Boy killed when tree fell had shouted warning to friends

The 13-year-old boy killed on a camping expedition by a falling tree shouted to warn his friends just before he was struck, his father said.

Graham Caverhill said police told him his son, Tai, managed to yell out a warning to his friends just before the falling tree came down on him.

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“I console myself that it’s tragic, but there is nobody to blame because the boys were just being boys out doing what boys should be doing,” said Caverhill.

“They were in the woods, exploring and having a great time. They weren’t sitting at home on their phones.

“Tai was with his friends and he yelled out to help them.”

Tai Caverhill, a Grade 8 student at Lansdowne Middle School, died on Thursday during a three-day school outing to Camp Barnard near Sooke. Gusting winds are suspected of knocking over a tree, which fell onto him. When emergency workers arrived, they found him not breathing. Despite resuscitation attempts, Tai was pronounced dead at the scene.

Immediately, Lansdowne Middle School cancelled the camping trip and other camp outings that were planned.

The Greater Victoria School District has said other camping trips will be reconsidered.

Premier John Horgan, whose riding includes Camp Barnard, passed on condolences to the Caverhill family and to the Lansdowne Middle School community.

Students and teachers at Lansdowne Middle School have responded with a huge outpouring of grief and sympathy for the Caverhill family.

Tai’s two little-league coaches from years past were among those who turned out to offer sympathy to the family.

Caverhill said he’s not surprised by the response, since Tai’s personality made him a friend to everyone he met. While it’s the sort of thing that always seems to be said, it was true in his son’s case, Caverhill said. “Wherever Tai went, he seemed to touch people. I don’t know what he had, but it just seemed to attach to people.”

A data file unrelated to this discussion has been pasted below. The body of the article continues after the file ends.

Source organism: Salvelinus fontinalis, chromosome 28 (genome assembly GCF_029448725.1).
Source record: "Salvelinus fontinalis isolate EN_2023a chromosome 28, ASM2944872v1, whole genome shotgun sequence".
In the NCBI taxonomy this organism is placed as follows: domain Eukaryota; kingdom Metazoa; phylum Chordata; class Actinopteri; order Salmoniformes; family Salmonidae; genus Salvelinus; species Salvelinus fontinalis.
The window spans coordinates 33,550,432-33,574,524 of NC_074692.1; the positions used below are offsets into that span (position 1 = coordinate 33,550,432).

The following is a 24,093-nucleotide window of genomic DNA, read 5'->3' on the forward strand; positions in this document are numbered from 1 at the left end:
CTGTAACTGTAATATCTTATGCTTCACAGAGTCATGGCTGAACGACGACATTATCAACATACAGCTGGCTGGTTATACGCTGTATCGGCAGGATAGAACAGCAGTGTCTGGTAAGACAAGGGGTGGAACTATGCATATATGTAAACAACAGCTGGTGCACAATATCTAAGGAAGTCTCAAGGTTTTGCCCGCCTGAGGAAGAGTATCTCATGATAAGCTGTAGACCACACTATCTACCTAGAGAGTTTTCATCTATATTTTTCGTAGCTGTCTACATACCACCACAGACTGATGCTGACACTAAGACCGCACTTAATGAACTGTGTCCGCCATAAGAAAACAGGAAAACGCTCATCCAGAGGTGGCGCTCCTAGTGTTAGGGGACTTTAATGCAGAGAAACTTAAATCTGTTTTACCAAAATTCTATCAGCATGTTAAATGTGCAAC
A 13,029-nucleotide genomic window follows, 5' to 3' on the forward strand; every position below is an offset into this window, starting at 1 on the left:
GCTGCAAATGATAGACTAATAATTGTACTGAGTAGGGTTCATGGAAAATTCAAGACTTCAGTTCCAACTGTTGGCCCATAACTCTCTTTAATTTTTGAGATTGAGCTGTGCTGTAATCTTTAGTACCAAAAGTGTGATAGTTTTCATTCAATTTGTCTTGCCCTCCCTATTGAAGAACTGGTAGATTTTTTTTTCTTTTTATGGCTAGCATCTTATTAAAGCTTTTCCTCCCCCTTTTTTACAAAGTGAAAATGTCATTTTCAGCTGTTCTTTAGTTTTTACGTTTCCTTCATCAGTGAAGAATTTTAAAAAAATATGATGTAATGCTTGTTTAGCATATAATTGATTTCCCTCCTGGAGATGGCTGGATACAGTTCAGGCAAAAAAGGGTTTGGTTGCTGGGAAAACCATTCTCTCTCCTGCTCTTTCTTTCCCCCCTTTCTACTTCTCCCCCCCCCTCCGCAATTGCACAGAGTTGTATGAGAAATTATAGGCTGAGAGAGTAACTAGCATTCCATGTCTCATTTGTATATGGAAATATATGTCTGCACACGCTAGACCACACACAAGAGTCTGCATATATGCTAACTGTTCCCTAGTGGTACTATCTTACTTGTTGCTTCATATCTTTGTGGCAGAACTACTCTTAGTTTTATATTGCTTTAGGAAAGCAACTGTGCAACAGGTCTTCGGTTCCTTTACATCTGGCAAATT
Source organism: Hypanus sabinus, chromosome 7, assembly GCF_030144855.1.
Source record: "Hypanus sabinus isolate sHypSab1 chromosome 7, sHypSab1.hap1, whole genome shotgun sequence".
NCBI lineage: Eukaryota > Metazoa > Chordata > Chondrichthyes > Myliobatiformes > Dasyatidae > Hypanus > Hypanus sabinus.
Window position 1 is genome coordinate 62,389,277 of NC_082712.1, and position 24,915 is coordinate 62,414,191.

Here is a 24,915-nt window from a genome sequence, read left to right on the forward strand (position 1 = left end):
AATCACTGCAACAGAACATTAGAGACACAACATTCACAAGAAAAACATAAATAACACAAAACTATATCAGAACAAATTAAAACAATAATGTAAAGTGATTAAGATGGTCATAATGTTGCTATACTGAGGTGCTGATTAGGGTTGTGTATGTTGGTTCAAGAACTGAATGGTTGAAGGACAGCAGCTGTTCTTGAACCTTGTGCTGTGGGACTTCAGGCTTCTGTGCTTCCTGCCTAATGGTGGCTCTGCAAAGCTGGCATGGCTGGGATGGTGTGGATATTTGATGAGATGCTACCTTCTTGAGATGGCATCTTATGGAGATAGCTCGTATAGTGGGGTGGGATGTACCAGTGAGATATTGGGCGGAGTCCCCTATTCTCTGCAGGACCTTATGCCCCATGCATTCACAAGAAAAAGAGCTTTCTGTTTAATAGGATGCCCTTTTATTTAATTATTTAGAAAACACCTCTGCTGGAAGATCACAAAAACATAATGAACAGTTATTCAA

Caverhill remembers returning Tai to school in Grade 2 or 3 after a short absence for a dentist appointment. On seeing him, the entire playground erupted, he said. “It was like the whole schoolyard came up and swarmed him, hugging him and laughing,” he said. “Kids don’t do that for everybody.”

With high school approaching, Caverhill said, Tai had applied to attend Oak Bay High School to join friends from Lansdowne. But it meant leaving his catchment area and other friends headed for Reynolds Secondary.

“He’s got a little crew from the neighbourhood that he’s known since kindergarten and he asked one what he thought,” said Caverhill. “The friend said: ‘Dude, it doesn’t matter because we are going to be friends for life and it won’t make any difference which school you choose, because we love you.’ ”

Tai was the older of two children of Caverhill and his Thai wife, Boom. The couple also have a 10-year-old daughter, Lanna. The family attended a Buddhist memorial service on Sunday.

A fundraising page has been set up by the Thai Kids Club of Victoria.

According to the page, Lanna lives with tuberous sclerosis, a disorder that causes the growth of benign tumors on the brain and other organs. She has had surgery.

“If Tai was still with us, he would be one of the main supports for Lanna,” says the fundraising page. Money raised is to be split, with half going to the Caverhills and the other half as a donation to Tuberous Sclerosis Canada in Tai’s name.

> Fundraising page:

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